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Buck Quigley Remembers Mike Meldrum

I proudly count myself among the huge number of musicians who owe a big debt of gratitude to Mike Meldrum. It stuns me to remember we became friends over 25 years ago. He was a talented songwriter, entertaining performer, adventurous promoter, and kind mentor. He turned me on to a lot of stuff, and I always appreciated his friendship and encouragement. We had a lot of fun times.

Michael Meldrum jamming with the Jacklords at the Death Ranch, c. 1988

As years passed, I joined bands, fell out of the folk scene a bit and didn’t see Mike as often as I used to. Then, I started bumping into him at school functions—which is to say that by this time, we’d both gotten married and had kids attending the same school. We’d see each other at the PTO spaghetti dinner and talk a little about music and gigs—but often we just sort of talked about how much we liked being Dads. We both agreed that our kids and our wives were by far the best and most beautiful things to come into our poor folksinger lives.

About a month before Mike took a turn for the worse, he called me one night. He was lining up the guest artists he always featured at his Monday open mics, and he wondered if I was interested. As always, I said, “Sure, just let me know the date.” He said he’d get back to me, but then I didn’t hear anything. I was planning on calling him, just to make sure we hadn’t gotten our signals crossed. Then, I found out he was in the Intensive Care Unit. I only got to see him once more in the hospital before I learned of his passing last night, but I know he didn’t lack for visitors. Loved as he was, it could not have been otherwise.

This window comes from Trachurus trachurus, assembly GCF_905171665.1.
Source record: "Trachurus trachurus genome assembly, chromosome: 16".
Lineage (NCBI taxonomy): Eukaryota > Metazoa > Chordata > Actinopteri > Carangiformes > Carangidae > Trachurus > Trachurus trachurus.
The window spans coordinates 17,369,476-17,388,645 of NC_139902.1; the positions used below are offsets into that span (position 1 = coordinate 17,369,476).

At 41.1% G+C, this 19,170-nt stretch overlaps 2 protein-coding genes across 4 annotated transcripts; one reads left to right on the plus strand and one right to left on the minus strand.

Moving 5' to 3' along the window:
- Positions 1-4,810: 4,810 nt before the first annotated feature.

There are those times in your life that you know you’re not likely to forget. Some are joyful, others are just plain horrible. We try to go on through it all. When it’s tough, sometimes I get strength from a Woody Guthrie line, an artist we both admired: “This world is your world. Take it easy, but take it!”

But I’m also haunted by this vivid vision I have of Mike singing the last song of the night in the wee hours at one of his open mics, back when we were both so much younger. The remaining people in the bar have fallen quiet to listen, and I can still hear him plain as day delivering the lyrics to a sentimental Beatles song that ends like this:

And now the time has come
So, my love, I must go
And though I lose a friend
In the end you will know, oh
One day you’ll find that I have gone
But tomorrow may rain, so
I’ll follow the sun

As the applause dies down in this memory, I can see him putting his guitar back in the case. The show is over, and it’s closing time. It’s time for all of us to leave. I pick up my guitar, say thanks and goodbye to Mike, tell him I’ll see him next Monday, step out the door into the cold, dark night, and watch the big snowflakes falling faintly past the streetlights on Allen Street, blanketing everything in white.

Then the flashback ends. I’m overcome with sadness. And the sun seems about as far away as it can be.

  • Nice, well written Buck! Best I’ve read so far about Mike. TC God Bless. ~Randy